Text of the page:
Kenya to export cars as EAC meets minimum free trade requirement – Business Daily

East African Community (EAC) Principal Secretary Dr Kevit Desai. PHOTO | KEVIN ODIT | NMG
Kenya will soon export cars to the rest of the continent after the East African Community met the minimum requirement to allow it to trade under the African Continental Free Trade (AfCTA). The move will see countries like Kenya start selling products out of the bloc.
The partner states have adopted the EAC Tariff Offer for Category A products to reach a minimum of 90.2 percent or 5,129 tariff lines out of the total 5,688, which is a minimum threshold required before a region can be allowed to trade under AfCTA.
The goods under category A include agricultural produce, automobile and textile among other items.
“The expanded opportunities include manufactured products, value addition, regional value chains, agro-processing, motor vehicle assembly, pharmaceuticals, auto spares industries and mineral processing among other areas,” said EAC Principal Secretary Kevit Desai.
The PS was speaking during an EAC Extra-Ordinary Meeting of the Sectoral Council on Trade, Industry, Finance and Investment (SCTIFI) held over the weekend.
The EAC partner states tariff offers will now be subjected to verification by the AfCFTA Secretariat, which is based in Accra, Ghana.
The AfCFTA has so far verified 29 tariff offers to ensure that they meet required modalities and it is expected to increase to 34 once the EAC partner states offers are verified.
Verification of the tariff offers will ensure that AfCFTA member states that meet the minimum requirements start trading under the Continental Free Trade Area Agreement.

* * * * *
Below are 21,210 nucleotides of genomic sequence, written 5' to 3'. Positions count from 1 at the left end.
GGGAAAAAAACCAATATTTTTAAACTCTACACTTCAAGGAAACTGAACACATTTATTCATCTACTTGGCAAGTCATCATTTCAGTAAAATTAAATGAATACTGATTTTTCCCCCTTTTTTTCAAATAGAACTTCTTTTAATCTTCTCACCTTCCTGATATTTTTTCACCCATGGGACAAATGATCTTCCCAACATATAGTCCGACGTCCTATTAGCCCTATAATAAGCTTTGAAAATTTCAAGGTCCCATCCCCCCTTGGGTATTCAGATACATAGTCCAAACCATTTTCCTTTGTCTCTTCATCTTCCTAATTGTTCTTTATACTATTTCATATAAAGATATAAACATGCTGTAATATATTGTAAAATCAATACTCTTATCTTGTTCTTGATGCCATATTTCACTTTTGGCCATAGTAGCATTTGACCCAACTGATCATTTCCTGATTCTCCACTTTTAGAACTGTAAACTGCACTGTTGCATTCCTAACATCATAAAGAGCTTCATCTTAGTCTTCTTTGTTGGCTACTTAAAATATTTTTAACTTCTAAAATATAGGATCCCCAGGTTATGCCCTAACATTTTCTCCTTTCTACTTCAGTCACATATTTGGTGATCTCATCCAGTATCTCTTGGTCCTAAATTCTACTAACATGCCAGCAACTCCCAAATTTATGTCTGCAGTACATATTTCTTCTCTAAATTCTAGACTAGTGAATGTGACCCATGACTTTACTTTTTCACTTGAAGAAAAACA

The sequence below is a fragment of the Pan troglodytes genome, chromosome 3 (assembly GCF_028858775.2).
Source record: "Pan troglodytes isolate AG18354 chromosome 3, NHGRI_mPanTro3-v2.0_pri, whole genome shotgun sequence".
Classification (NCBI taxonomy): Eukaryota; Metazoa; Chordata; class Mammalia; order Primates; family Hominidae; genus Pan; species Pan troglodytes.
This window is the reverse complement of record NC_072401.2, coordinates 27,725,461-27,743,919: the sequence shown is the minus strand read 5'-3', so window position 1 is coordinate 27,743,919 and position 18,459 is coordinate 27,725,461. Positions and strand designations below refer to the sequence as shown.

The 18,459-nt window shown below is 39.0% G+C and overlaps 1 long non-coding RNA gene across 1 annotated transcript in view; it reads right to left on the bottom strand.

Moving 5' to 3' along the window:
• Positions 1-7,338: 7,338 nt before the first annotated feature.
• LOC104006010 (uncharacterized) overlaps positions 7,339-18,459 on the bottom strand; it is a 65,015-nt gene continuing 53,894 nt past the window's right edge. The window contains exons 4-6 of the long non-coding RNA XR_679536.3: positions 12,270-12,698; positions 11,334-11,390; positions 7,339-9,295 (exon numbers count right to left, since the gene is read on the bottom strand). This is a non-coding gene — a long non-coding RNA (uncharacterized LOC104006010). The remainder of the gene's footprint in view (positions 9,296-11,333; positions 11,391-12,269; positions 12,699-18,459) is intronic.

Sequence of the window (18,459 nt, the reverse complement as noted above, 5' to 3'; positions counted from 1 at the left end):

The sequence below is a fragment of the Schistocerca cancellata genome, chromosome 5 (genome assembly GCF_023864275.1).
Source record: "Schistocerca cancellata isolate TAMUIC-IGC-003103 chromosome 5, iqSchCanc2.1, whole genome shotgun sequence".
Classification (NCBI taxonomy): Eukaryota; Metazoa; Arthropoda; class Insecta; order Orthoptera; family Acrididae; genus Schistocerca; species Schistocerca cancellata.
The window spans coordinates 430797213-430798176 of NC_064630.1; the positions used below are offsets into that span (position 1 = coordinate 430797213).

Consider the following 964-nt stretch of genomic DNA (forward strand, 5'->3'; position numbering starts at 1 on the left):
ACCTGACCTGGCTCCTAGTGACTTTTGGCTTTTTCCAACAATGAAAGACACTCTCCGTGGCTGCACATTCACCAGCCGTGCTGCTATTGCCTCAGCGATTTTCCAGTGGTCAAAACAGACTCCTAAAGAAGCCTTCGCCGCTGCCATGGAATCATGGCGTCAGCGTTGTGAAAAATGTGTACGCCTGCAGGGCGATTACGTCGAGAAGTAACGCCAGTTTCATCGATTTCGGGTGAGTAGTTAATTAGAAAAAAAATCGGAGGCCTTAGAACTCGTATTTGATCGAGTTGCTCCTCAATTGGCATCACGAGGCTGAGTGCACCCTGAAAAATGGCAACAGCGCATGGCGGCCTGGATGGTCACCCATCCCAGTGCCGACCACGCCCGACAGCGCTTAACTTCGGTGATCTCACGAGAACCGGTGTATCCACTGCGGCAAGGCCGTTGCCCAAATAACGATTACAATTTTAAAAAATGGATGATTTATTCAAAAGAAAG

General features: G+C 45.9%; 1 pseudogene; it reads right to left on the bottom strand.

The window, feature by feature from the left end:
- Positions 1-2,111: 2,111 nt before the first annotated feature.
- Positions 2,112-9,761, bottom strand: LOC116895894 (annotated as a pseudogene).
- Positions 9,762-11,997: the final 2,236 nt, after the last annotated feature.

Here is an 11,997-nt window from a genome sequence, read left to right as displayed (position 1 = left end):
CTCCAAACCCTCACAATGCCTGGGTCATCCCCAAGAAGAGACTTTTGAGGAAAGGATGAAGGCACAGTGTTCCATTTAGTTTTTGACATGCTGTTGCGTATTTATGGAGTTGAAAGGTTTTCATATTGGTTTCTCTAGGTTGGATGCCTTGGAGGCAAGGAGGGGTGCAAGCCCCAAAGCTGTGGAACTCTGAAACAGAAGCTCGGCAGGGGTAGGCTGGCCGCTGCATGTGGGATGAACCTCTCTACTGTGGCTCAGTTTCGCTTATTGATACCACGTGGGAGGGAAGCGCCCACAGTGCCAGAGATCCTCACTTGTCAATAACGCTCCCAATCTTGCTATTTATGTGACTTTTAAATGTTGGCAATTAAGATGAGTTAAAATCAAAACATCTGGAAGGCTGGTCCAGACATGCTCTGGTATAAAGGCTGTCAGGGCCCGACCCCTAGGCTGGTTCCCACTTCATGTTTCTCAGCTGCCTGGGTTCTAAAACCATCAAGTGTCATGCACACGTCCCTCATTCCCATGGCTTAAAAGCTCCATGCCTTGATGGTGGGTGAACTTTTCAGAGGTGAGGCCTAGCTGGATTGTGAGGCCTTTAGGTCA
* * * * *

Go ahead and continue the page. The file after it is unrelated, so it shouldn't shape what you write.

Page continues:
Implementation of free trade has been gathering momentum since the date when it was effected. Last month AfCFTA concluded negotiations on rules of origin, a move expected to significantly cut tariffs on goods moving within the continent.
Wamkele Mene, the secretary-general of AfCFTA, said the conclusion of negotiations on rules of origin was an important milestone towards a successful implementation of the free trade pact.
Trading under AfCFTA started officially on January 1, 2021, but it could not be effected as problems regarding rules of origin remained unresolved, making it difficult to identify products that could enjoy the preferential tariff regime under the agreement.
Each trading bloc has its own Common External Tariff, which it charges on goods coming outside a given bloc. For instance, EAC charges up to 50 percent duty on goods being shipped from other regions like Economic Community for West Africa (Ecowas) to EAC.
Kenya was the first country in the eastern Africa region to ratify the trade deal after the National Assembly adopted it.
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By Kwetu Buzz

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